In conclusion, the first quarter of 2011 was solid overall. As an organization, we remain focused on achieving our core goals of increased recoveries, increased reliabilities, increase productivities and reduced per-ton cost. Our first quarter results reflected the benefits of our successfully executed capital investment projects, which, when coupled with our prudent operating philosophy, increases production and decreases costs. We've demonstrated that we can execute on complex capital investment projects while at the same time running our operations and delivering margin to our stockholders. We believe that we're well positioned in the market to maximize the advantages that our locations and investments afford us so that our stockholders can enjoy the benefits of the robust agricultural market. We will continue to execute on the operating and sales strategies and the capital investment projects that we've identified to drive long term value to our stockholders.

We'll now open the line for any questions.

Question-and-Answer Session

Operator

[Operator Instructions] The first question today comes from Edlain Rodriguez of Gleacher & Company.

Edlain Rodriguez - Gleacher & Company, Inc.

Just quick question on potash. Is the weather and delays in planting become an issue for the spring? Can you give us a sense of how much volume could be at risk? Because the reason I'm asking, because typically you do take advantage of spot sales. So but if you do have a delay, then the spot sales might not be there anymore. I just want to get a sense of how much of your sales tend to be spot versus contract.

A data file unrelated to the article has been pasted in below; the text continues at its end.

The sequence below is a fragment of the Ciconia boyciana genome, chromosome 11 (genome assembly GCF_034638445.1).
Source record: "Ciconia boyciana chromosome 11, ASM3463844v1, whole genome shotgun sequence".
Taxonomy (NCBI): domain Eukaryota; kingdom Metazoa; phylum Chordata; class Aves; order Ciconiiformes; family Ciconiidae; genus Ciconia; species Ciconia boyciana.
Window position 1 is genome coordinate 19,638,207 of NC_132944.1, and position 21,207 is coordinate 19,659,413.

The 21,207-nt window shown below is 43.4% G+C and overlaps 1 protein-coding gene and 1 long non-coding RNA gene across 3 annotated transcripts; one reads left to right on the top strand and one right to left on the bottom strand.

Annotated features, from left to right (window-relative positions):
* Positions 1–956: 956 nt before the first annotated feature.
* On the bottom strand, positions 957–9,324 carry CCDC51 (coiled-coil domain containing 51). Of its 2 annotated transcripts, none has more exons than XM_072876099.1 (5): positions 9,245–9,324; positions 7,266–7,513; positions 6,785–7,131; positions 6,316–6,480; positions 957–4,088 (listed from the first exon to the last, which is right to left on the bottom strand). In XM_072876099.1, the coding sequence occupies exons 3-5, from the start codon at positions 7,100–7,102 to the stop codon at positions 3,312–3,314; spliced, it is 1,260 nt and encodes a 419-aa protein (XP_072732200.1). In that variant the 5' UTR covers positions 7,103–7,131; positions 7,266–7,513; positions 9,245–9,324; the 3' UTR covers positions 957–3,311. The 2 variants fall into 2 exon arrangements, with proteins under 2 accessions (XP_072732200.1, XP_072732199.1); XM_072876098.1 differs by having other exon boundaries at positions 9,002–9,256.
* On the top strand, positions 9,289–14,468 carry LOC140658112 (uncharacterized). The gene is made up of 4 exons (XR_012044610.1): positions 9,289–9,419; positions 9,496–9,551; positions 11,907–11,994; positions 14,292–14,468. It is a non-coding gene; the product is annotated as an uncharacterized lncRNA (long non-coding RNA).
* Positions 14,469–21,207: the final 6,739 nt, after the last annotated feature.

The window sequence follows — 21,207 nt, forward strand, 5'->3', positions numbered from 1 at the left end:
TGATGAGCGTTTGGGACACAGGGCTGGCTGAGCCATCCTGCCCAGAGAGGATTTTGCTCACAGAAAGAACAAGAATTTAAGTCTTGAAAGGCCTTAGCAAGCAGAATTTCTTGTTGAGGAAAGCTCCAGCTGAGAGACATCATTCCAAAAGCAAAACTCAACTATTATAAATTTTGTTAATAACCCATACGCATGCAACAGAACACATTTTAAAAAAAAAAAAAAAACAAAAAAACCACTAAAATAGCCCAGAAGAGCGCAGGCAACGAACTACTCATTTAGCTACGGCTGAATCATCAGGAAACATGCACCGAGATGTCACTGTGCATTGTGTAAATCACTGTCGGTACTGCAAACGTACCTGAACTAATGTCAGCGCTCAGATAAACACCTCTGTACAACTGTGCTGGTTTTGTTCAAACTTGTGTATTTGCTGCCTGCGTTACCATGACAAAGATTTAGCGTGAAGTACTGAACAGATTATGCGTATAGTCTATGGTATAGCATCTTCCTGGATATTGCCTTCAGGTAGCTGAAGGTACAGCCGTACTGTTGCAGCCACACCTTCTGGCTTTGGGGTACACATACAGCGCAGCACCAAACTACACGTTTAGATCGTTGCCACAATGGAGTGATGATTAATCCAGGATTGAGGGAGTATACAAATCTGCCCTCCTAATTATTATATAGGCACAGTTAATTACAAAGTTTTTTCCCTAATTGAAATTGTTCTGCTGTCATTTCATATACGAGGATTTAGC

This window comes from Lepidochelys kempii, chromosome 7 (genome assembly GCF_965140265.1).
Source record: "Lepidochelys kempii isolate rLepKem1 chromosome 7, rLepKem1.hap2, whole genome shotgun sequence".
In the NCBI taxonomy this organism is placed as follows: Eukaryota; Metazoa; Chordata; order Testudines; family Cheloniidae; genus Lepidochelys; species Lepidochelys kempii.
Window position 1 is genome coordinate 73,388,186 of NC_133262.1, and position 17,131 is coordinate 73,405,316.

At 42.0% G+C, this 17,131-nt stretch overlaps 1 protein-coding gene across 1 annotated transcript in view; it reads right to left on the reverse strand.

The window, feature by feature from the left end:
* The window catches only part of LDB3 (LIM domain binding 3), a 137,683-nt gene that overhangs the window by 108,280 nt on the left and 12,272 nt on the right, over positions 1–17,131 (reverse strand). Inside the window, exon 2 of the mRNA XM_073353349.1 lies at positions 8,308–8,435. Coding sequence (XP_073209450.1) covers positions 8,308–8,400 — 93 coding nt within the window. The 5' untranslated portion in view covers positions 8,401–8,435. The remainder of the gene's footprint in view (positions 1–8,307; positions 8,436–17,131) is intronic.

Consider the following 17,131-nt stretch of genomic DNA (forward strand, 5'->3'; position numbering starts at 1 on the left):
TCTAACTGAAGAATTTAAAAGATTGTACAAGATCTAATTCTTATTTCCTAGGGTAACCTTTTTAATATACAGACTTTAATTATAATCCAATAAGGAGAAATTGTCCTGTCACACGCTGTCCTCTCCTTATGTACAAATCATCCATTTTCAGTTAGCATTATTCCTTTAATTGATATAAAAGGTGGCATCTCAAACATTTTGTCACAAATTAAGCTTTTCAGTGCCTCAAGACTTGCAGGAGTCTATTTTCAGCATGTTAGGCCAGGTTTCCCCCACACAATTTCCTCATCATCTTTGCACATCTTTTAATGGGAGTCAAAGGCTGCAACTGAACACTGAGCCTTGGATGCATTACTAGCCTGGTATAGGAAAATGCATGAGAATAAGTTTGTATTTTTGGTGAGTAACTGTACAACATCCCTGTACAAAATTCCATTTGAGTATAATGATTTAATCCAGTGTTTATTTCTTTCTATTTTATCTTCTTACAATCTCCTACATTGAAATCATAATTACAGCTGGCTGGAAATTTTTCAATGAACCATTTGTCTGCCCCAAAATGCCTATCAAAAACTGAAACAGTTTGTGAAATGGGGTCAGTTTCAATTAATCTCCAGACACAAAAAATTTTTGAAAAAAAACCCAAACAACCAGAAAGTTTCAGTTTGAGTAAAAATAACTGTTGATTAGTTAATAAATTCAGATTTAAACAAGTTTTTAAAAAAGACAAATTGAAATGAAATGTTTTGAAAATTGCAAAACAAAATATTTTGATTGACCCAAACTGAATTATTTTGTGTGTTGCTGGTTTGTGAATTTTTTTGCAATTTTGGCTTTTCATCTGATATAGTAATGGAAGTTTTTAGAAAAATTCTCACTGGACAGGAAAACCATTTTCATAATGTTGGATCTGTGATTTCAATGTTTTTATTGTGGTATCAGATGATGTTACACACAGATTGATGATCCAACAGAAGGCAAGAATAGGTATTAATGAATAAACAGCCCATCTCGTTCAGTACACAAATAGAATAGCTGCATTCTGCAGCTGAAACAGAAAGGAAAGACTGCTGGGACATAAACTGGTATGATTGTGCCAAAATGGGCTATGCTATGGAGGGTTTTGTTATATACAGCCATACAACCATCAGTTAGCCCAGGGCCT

Robert Jornayvaz

We really don't have a percentage. I think what we're going to see is as we get some improved weather in the state of Texas, which hopefully will happen in the next few weeks, there's still a tremendous amount of planting that is yet to occur. And the Texas season hasn't gone too far to where we're not going to still see a great amount of activity there. In the Midwest, you're right, the flooding has caused delays not only of potash getting in, but of farmers either having to delay plantings or potentially replant. So I think it's too early right now to tell what kind of damage that would cause or might cause, I'll let Kelvin address that a little bit. But percentage-wise, I do think it's too early to give you a feel for what that might -- what impact that might have.

Kelvin Feist

Edlain, it's Calvin here. It's really a regional question. There's going to be areas that are going to get started in a week and there's going to be areas that are not going to be able to seed for a number of weeks. So it's really watching the weather and, I guess, seeing what will happen in terms of our weather forecast. And if they're able to get some sunshine and some wind, they're likely to be able to get into the field sooner and much less impact. But I guess we really don't have a percentage impact or how this might play out in the next couple of weeks.

Edlain Rodriguez - Gleacher & Company, Inc.

Okay. Just a little too early to tell. Another quick question on langbeinite, just simple question. I mean, looking into Q2 and Q3, should we expect production cost to remain at the same high levels they were in Q1? And also will prices be closer to the posted prices? Or are we going to see the same big delta we saw in Q1?